Herbed cornbread dressing, part 2 of 2
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Herbed cornbread dressing, part 2 of 2
  Cornbread    Entrees    Southwest    Holiday    Herbs    Dressings  
Last updated 6/12/2012 1:02:13 AM. Recipe ID 25710. Report a problem with this recipe.
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      Title: Herbed cornbread dressing, part 2 of 2
 Categories: Entrees, Southwest, Holiday, Herbs, Usenet
      Yield: 8 Servings
           See Part 1
  : Continued from Part 1
  MAKE DRESSING:  30 minutes before you are ready to stuff the turkey,
  make the dressing.
  Crumble the stale cornbread in the very largest bowl you can find.
  Add the herbed bread cubes and mix thoroughly by hand.  Add the rice
  and mix thoroughly by hand.
  Briefly saute the onions and celery in butter just enough to make the
  vegetables translucent.  Saute the mushrooms in butter (or margarine)
  until all the resulting liquid has evaporated.  Add the sauteed
  onions, celery and mushrooms, and mix thoroughly. Add the pecans and
  mix thoroughly. Season with salt, pepper, sage and thyme to taste.
  Bring the turkey broth to the boil and boil for a minute or two to
  make sure it is sterile. If you are going to stuff the turkey, add
  just enough turkey broth to barely moisten the dressing. Taste for
  seasoning and adjust if necessary.
  Very loosely stuff the abdominal cavity and breast cavity with
  dressing. Do not pack it in tightly.  It needs room to expand.  You
  are going to be cooking some more dressing in a baking pan beside the
  turkey, so there will be plenty to go around.
  Secure neck cavity opening with one or more poultry skewers.  The
  abdominal cavity may be left open or (if your butcher cleaned the
  turkey properly and left a flap of skin) secured with poultry skewers.
  Add enough boiling broth to the remaining dressing to moisten it
  uniformly. Do not over-moisten.  The baked dressing should be barely
  moist, not gummy-wet.  14 Spoon dressing into uncoated baking pans.
  Cover with foil/plastic wrap and refrigerate until ready to bake.
  One half hour before serving dinner, bake dressing, uncovered, at 425
  degrees F. for 30 minutes.
  *  Southwestern style herbed cornbread turkey stuffing -- This is the
  traditional McGarvey family dressing for Thanksgiving and Christmas
  dinner. It originated with my maternal grandmother in southern
  Virginia and evolved through her moves to Texas, Oklahoma and
  California and further evolved through my military family's moves all
  over the world.  The recipe includes making 1 batch of cornbread and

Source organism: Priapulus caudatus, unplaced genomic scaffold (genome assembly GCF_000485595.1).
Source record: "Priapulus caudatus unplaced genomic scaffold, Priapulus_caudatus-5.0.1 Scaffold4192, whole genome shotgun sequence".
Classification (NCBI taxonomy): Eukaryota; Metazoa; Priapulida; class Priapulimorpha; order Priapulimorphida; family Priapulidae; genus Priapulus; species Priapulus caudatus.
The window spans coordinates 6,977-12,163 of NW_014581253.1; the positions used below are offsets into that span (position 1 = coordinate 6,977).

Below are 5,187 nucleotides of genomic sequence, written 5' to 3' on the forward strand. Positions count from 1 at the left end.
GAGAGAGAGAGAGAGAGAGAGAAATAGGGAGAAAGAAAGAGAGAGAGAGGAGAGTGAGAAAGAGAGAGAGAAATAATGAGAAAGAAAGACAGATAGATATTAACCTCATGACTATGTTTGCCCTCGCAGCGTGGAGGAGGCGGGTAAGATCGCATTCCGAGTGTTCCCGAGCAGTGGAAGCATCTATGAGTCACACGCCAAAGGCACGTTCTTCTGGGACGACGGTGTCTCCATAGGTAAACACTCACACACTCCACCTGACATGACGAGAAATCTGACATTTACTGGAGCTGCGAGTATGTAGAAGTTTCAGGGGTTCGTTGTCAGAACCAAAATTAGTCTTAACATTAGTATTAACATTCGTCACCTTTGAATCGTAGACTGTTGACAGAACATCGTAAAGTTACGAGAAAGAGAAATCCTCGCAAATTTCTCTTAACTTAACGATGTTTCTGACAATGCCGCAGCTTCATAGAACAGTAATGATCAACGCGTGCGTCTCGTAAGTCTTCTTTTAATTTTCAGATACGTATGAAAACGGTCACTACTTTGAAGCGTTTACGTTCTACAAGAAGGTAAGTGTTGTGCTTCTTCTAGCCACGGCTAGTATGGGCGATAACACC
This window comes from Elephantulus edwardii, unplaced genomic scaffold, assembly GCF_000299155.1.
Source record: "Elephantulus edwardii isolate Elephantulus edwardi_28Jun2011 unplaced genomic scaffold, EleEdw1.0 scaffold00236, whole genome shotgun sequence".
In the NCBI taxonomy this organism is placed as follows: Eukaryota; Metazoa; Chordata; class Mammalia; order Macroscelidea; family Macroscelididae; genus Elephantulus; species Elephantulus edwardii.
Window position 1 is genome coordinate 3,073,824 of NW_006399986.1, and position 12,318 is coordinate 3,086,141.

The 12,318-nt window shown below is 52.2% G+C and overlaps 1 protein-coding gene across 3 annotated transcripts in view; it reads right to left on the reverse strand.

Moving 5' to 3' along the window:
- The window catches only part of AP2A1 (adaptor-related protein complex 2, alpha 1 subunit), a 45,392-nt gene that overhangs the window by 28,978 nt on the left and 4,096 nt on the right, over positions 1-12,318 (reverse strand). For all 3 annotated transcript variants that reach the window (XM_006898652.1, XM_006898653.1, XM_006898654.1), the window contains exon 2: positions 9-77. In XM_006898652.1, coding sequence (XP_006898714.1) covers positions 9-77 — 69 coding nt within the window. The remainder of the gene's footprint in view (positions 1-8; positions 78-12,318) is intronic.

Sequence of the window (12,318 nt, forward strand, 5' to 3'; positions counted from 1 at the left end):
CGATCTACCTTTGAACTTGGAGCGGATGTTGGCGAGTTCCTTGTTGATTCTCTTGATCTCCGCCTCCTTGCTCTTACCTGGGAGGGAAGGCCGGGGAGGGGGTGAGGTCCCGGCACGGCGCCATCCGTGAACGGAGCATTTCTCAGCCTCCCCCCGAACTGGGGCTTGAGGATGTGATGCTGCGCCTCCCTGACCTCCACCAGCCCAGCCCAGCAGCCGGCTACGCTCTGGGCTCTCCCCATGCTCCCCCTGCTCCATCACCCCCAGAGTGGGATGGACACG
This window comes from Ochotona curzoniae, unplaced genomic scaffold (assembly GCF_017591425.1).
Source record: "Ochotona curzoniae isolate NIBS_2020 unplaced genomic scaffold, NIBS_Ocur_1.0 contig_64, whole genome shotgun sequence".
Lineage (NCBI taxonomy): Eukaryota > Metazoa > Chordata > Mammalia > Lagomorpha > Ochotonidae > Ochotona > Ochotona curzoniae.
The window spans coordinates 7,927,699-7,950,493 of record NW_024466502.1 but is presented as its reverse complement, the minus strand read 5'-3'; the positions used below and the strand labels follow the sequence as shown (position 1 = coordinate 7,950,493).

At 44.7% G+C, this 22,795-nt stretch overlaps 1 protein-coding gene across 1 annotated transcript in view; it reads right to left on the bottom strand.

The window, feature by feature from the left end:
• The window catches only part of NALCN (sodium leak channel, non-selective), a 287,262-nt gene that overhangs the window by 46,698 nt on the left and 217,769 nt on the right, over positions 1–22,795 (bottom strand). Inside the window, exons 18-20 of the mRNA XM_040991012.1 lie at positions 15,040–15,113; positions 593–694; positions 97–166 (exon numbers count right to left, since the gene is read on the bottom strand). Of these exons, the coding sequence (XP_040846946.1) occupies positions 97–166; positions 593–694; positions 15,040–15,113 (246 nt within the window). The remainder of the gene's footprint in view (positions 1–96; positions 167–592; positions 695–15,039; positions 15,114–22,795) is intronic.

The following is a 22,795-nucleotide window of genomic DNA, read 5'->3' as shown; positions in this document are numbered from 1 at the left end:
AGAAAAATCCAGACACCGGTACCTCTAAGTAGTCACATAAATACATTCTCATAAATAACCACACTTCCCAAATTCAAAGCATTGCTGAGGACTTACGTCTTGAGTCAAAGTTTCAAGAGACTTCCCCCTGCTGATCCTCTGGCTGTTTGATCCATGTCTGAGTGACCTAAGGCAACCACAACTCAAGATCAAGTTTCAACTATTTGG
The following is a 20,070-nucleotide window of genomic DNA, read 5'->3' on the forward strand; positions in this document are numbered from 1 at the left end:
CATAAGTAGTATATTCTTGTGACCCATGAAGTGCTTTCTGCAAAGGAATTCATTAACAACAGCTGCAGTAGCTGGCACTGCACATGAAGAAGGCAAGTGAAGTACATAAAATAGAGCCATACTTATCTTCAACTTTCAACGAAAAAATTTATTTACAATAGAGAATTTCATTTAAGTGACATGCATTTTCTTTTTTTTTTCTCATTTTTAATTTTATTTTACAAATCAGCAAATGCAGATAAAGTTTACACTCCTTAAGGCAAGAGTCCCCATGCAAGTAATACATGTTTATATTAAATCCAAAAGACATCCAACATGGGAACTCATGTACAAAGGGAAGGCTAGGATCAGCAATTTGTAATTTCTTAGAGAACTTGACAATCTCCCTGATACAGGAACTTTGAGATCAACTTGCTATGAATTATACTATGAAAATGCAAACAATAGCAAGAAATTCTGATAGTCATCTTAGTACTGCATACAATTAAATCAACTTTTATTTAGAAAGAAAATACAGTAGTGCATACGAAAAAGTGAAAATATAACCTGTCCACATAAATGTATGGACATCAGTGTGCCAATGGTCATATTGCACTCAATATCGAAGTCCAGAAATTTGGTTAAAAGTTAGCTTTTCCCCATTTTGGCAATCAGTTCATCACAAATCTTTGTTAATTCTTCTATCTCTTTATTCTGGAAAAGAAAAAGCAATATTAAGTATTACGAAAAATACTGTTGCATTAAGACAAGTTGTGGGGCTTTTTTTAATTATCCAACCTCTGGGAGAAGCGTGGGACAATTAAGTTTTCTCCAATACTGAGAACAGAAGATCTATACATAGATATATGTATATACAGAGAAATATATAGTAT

1 batch of turkey broth.  Directions are given for both stuffing the
  bird and baking the dressing separately.
  *  This recipe makes enough dressing to stuff a 15-pound turkey and 2
  9-inch-square baking pans.
  *  Never stuff the turkey until you are ready to roast it.  Cooking
  lore is rife with horror stories of food poisoning resulting from
  turkeys stuffed too early and let sit while wonderful organisms
  develop in the stuffing. Make sure you bring the turkey broth to a
  boil before you use it, just to make sure that nothing is growing in
  it. The stuffing inside a turkey does not reach a high enough
  temperature to kill bacteria while the turkey is roasting, so you
  must be extremely careful with what you put there.
  *  I like to use Pepperidge Farm brand herbed bread cubes.
  *  I use a huge ceramic bowl (large enough for "rising" a 4-loaf
  recipe of bread dough) in which  to mix the dressing.  If you don't
  have one handy, you can use your kitchen sink. Clean and rinse the
  sink thoroughly, then put in the stopper and use as a mixing bowl. If
  you are going to stuff the turkey, be sure that you don't overmoisten
  the dressing. The stuffing will absorb a lot of moisture from the
  bird, and who wants a turkey with stuffing soup? Also, be sure to not
  over-stuff the turkey: the stuffing will expand during the roasting
  and it needs room to expand.
  *  About 12 C of turkey broth is at least double the amount of liquid
  necessary to moisten the dressing.  If you use all of it, you will
  not have a relatively light, dry dressing. The extra broth should be
  used in making turkey gravy or can be the base stock for making
  turkey soup with the carcass. If you're not up to making turkey
  broth, you can substitute chicken broth, but this is a great way to
  use the neck and gizzard.
  *  No quantities of the herbs are given because you can make this as
  spicy or as mild as you like. We like ours heavy on the sage and
  : Difficulty:  moderate.
  : Time:  several hours, spread over 2 days.
  : Precision:  measure the cornbread ingredients.
  : Pamela McGarvey
  : UCLA Comprehensive Epilepsy Program, Los Angeles, Calif., USA
  : {ihnp4!sdcrdcf,ucbvax!ucla-cs,hao}!cepu!pam

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Recipe ID 25710 (Apr 03, 2005)

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